Friday, May 6, 2011

A trap for fiscal conservative: the chicago school of economics & Milton Friedman

Say you have 2 systems, one virtues and just (say system A) while the other not so (say system B). If the other system (B) gives tremendous profits to some corporations, which system do you think such corporations will try to promote and keep? This other system B isn't it? ...
Well, it is obvious to me that central banking (which always lead to fiat paper money by the way) provides much more wealth and profits to the banking industry, most specifically those banks controlling such central bank. Consequently, that such banking cartel would do whatever they can to keep such system is easy to imagine.
Central Banking allows government to easily grow, spend and increase their debt, which in turns provides the constant flow of money under the commercial bank's fractional reserve pyramid to keep providing loans to the general public. When such system is initially tied to gold, it will inevitably detach itself from it when more money has been printed than there was gold (as FDR has proven with Executive Order 6102 and again with Nixon in August 1971, so called Nixon Shock).

An economist that is well received by the majority of the people on the left is John Maynard Keynes for which his economic views have been called "Keynesian economics". This calls for the government to start spending in downturn (when the fractional reserve banking inverse pyramid collapse - see my previous post
Growing the government, particularly in socialism programs isn't the call that the fiscally conservatives would make and hence, they would turn to another economic view. The Austrian school of economics (promoted by such web site has the Mises Institute would have been a good answer since it asks for small government and free market capitalism. Any government regulations and interventions would be interfering with the free market and will results with more issues. In fact, most issues we see today where the media blames the free market actually happens because of one or more government regulation or intervention. The problem for the banking cartel is that the Austrian school also promotes free market money and banking, where there is no such monopoly of money by a central bank fixing interest rates. Although it is speculations from my part, knowing how much financial impact the banking cartel has on the educational community, I believe they knew a wall had to be mounted to keep the Austrian school in the trench views.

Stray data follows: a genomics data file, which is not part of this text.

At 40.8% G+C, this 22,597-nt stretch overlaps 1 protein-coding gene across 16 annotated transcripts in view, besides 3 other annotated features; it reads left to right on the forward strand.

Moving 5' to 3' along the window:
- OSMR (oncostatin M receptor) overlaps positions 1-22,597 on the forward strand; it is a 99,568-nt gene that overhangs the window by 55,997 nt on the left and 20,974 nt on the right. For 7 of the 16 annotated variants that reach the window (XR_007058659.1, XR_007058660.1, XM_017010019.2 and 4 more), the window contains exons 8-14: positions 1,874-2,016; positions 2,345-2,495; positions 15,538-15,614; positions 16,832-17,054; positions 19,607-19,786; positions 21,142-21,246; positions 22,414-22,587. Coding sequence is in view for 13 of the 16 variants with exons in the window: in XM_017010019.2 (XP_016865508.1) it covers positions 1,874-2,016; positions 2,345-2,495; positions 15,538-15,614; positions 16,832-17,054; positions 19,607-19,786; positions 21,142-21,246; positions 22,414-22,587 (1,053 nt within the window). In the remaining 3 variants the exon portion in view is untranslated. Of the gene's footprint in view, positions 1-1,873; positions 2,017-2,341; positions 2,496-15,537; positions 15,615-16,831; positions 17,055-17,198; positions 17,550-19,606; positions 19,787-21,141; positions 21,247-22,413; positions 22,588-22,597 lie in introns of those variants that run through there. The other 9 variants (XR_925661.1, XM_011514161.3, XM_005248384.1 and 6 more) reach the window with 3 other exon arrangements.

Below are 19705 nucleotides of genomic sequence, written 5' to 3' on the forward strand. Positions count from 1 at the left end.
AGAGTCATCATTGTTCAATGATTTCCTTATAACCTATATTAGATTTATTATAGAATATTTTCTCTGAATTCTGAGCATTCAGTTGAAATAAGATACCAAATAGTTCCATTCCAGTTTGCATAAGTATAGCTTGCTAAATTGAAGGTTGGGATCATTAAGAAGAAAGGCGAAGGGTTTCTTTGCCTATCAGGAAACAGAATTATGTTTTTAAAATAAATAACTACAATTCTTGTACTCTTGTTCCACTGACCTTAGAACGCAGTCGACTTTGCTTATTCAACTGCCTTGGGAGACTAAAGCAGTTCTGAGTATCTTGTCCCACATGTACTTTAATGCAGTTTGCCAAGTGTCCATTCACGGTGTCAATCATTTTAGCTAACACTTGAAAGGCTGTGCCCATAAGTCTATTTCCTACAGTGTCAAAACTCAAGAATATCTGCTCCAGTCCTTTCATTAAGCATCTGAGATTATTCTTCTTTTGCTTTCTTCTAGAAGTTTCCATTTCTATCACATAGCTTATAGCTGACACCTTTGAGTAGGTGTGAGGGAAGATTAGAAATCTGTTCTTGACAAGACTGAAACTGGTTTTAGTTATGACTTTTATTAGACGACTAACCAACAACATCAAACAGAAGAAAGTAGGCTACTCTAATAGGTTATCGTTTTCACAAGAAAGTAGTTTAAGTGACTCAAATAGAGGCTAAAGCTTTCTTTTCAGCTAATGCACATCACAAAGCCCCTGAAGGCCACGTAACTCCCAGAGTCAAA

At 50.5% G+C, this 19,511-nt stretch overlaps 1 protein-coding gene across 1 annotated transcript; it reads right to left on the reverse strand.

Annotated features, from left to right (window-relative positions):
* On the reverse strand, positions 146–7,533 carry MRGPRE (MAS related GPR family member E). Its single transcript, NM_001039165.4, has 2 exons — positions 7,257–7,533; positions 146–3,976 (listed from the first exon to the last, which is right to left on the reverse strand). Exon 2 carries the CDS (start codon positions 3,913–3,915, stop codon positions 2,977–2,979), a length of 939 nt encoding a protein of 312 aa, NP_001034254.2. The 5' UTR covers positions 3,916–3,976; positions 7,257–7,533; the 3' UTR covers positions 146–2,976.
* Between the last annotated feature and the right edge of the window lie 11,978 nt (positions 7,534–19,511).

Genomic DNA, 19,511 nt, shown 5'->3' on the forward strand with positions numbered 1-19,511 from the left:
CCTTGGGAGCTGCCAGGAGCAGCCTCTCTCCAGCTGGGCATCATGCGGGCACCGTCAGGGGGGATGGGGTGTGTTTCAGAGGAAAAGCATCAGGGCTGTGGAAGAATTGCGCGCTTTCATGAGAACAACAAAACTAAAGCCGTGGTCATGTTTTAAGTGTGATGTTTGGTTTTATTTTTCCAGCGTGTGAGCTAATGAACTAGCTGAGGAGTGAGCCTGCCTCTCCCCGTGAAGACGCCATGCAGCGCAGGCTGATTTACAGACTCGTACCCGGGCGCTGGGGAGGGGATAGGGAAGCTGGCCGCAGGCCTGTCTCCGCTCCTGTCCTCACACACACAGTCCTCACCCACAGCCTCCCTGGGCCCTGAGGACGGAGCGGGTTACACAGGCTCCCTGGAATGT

To attract fiscal conservatives away from such economic school, the creation of another economic school still promoting free market in everything but money and still promoting small government and anti-socialism views would be ideal. As long as the central banking scheme is left alone and allowed to print, the system can survive. Here comes, somewhere in the 1950s, the Chicago school of economics, inserting itself right between the Keynesians and the Austrian School. It was given such name because so many of the economists of this school were part of the department of economics of the University of Chicago. Note that although Wikipedia list Frederick Hayek as part of this movement, Hayek was part of the Austrian school of economics and in favor of a hard money/free market money. Milton Friedman is one of the most well known economist part of this school. He is the one who advised Nixon to go off the gold standard in 1971, so much for free market... but it does prove the Chicago school was no enemy of the banking cartel. Ironically, Friedman later mention regretting that call as it allowed the federal government to grow even more. What was he thinking?  To his defense, Friedman give several wonderful statements and debates in favor of free market and against socialism of which one of my favorite is the 4 ways to spend money:

So, my point is that I believe the banking cartel probably helped or is the originator of the Chicago school in order to dominate the "alternative" view to the pro-socialism-Keynesian view. If it wasn't there to provide such barrier - or wall - the major alternative would have been the Austrian school of economics with its anti-Central banking view. I think they succeeded since barely today anyone has heard of the Austrian school, even though it is even older than Keynesian economics  (which took main root in the 1930s). However, the latest financial debacles of this century's first decade has woken up a growing segment of the population who have decided to educate themselves more on this very fundamental issue of money, credit and central banking. In that process, they have learned about the Austrian school. If you haven't, start your wonderful journey at Recommended books are some by Robert P. Murphy, Thomas Woods or Peter Schiff.

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